Surviving and Thriving in an Under-served Niche

sproutPhoto by Indy Charlie

While I’ve already discussed the benefits of trying to grow a blog in a competitive, crowded niche, I want to devote some attention to how you can best grow a blog in an empty or under-served niche.

The best aspects of this method are an undivided market. If you’re the first quality blog on a topic a lot of people have been searching for, you’ll generally become the biggest blog in that niche because you were the first — as long as you stay consistent., arguably the first blog about blogging, is still the biggest. Freelance Switch, arguably the first blog dedicated to freelancers only, continues to remain the biggest in its niche.

Unless you’re focusing on ultra-obscure topics I think it would be difficult to be the first blog in any niche, but if a niche is under-served (there aren’t enough blogs to meet demand), it’s easier to be the best.

Tapping into an under-served niche is what many bloggers dream about when brainstorming blog topics.

While the potential gains are great (quality blogs in under-served niches tend to grow rapidly), surviving in an under-served niche can present a host of difficulties.

If we’re to think of things metaphorically, imagine an Oak seedling in a rocky clearing. If the seedling can thrive where others couldn’t, there’s plenty of space for it to grow into something grand.

Before that can happen, though, the seedling has to contend with a lack of soil to grow from. It probably sounds cutesy, but I think it’s a useful encapsulation of what you’ll be trying to do if you blog in an under-served niche.

No soil!

That old (but good) advice: comment, guest-post and pitch links on other blogs in your niche. Throw it out.

If your niche is under-served, there’ll be nowhere to do these things, or if there are, the other blogs will probably be so quiet that it isn’t worth your time.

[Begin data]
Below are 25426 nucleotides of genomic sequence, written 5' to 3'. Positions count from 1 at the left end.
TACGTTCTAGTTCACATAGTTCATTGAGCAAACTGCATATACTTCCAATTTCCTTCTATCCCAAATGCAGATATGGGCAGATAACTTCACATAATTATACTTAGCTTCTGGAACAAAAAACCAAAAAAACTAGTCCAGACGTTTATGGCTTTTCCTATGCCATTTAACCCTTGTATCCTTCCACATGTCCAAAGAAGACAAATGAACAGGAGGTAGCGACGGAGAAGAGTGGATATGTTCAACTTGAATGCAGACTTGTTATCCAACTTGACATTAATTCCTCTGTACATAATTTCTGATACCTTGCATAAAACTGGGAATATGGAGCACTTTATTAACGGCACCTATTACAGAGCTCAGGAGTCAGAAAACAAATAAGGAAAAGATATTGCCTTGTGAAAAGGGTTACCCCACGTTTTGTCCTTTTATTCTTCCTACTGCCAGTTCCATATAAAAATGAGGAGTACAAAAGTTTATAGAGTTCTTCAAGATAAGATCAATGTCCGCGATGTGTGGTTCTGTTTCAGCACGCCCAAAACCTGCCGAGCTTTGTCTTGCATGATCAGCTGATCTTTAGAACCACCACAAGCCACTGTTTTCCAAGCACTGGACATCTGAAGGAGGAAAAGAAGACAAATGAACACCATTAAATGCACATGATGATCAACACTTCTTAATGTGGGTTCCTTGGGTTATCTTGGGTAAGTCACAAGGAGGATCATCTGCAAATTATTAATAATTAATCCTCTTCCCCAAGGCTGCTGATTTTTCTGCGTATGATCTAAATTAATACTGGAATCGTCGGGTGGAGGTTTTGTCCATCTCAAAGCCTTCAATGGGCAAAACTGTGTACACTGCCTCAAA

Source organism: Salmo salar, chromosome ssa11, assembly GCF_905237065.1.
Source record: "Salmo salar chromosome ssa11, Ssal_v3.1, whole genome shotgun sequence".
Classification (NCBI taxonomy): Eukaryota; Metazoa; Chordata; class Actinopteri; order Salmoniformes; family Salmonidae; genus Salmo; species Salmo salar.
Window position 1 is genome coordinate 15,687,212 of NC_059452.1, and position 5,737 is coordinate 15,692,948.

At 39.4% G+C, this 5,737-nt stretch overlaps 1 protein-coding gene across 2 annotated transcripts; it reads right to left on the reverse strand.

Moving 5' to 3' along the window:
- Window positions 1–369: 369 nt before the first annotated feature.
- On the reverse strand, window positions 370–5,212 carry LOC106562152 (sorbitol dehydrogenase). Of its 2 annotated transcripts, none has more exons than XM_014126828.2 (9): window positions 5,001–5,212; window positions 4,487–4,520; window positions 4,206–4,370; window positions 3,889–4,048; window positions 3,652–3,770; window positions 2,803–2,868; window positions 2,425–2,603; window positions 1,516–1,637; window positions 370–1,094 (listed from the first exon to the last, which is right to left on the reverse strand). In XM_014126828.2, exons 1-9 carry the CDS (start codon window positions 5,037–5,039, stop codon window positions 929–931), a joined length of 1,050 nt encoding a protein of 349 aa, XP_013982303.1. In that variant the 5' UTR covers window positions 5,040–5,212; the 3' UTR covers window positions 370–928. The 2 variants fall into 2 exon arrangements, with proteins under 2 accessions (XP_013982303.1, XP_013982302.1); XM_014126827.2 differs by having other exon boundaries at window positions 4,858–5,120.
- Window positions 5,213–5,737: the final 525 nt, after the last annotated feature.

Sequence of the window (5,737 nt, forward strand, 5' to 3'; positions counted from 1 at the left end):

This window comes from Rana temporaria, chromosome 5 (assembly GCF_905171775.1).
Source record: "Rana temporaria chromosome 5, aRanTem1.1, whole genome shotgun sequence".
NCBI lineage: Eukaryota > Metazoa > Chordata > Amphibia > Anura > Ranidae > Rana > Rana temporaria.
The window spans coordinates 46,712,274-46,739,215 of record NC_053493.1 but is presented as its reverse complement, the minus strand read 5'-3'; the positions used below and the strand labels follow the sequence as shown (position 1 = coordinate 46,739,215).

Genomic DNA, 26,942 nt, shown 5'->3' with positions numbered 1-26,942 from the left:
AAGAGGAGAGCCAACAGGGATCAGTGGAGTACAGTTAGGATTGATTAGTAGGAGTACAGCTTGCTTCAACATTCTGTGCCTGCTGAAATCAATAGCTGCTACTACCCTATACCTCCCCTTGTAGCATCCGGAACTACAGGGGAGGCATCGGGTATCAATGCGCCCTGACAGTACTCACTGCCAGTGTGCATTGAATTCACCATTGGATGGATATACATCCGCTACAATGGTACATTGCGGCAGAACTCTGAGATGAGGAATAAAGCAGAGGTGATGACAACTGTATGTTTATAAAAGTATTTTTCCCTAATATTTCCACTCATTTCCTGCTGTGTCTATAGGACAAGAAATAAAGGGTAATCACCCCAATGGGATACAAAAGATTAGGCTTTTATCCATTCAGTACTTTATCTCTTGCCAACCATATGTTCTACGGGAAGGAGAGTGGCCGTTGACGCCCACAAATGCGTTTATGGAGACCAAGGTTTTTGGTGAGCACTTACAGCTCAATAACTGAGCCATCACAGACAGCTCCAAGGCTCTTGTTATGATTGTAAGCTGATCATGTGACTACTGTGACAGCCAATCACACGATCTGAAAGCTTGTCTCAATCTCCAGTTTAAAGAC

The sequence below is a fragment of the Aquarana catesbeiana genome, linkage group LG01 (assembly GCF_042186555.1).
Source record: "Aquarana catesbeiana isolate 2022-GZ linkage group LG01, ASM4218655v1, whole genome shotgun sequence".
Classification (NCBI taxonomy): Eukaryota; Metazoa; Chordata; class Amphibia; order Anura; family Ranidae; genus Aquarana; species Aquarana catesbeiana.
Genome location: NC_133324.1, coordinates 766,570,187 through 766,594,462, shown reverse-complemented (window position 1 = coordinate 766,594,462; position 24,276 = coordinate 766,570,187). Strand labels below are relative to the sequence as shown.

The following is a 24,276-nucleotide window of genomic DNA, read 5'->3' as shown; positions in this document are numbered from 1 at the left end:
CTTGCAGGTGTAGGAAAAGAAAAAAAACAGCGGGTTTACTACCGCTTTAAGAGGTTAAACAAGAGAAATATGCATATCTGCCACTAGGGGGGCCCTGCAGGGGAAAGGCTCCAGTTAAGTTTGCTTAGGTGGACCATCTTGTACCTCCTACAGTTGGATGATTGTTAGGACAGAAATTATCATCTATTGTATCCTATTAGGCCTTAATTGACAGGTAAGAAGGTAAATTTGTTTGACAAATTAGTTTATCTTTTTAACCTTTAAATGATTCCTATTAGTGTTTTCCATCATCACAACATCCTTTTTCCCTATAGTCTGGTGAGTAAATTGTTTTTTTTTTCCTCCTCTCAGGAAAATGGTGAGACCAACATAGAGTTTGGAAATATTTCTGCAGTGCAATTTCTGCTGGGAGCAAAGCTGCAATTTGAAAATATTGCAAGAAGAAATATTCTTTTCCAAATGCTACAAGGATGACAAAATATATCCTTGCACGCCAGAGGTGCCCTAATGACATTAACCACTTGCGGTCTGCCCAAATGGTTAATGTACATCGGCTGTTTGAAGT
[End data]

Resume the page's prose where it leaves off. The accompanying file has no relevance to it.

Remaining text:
Rather than looking for other blogs which slot neatly into your niche (of which there are likely to be few), source-out blogs which non-exclusively write on your topic.

If you run the only blog about a small college basketball team, try to get links or guest-posting gigs at big blogs about college basketball, for example. If the blog’s audience is big enough, you’re bound to find a pocket of people interested in your niche.

Some niches are also friendlier than others. For every niche that’s open to guest-posting and sharing links, there’s another niche where trying to do these things is almost impossible.

One unfortunate result of a wide and varied blogosphere is that some niches have a much stronger community than others.

Let’s assume that nobody will let you guest-post, nobody wants to link to you and your comments elsewhere don’t bring in any traffic. What do you do?

The good thing about SEO is that it doesn’t care much what the rest of your niche is doing. If there’s less competition and your blog is cleverly optimized, you stand to net a lot of traffic.

I’m not in a position to teach on SEO (even at a beginner’s level), so I’ll let Ciaran McKeever do so with his excellent article.

The self-sustaining nature of social media is also perfect for growing a blog in an under-served niche. If your niche is under-served, you’re probably blogging on a topic without widespread appeal.

For that reason, I’d suggest putting most, if not all of your efforts, into StumbleUpon. Its highly refined category system makes it a lot easier for niche content to succeed.

You can use StumbleUpon to build your niche site by voting up articles you see as high quality for your target audience. Stumblers with consistent taste in content tend to attract like-minded followers and ‘fans’.